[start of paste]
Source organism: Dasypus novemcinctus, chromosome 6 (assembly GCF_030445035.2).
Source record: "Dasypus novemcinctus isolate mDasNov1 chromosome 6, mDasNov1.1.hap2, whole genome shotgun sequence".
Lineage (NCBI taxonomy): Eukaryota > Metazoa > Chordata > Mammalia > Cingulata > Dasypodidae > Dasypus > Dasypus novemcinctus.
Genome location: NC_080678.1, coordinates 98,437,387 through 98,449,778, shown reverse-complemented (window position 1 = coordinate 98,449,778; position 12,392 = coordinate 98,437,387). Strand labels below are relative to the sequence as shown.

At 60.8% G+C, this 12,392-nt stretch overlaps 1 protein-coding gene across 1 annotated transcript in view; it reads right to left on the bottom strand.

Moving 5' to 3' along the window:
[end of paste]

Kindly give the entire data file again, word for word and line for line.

Source organism: Dasypus novemcinctus, chromosome 6 (assembly GCF_030445035.2).
Source record: "Dasypus novemcinctus isolate mDasNov1 chromosome 6, mDasNov1.1.hap2, whole genome shotgun sequence".
Lineage (NCBI taxonomy): Eukaryota > Metazoa > Chordata > Mammalia > Cingulata > Dasypodidae > Dasypus > Dasypus novemcinctus.
Genome location: NC_080678.1, coordinates 98,437,387 through 98,449,778, shown reverse-complemented (window position 1 = coordinate 98,449,778; position 12,392 = coordinate 98,437,387). Strand labels below are relative to the sequence as shown.

At 60.8% G+C, this 12,392-nt stretch overlaps 1 protein-coding gene across 1 annotated transcript in view; it reads right to left on the bottom strand.

Moving 5' to 3' along the window: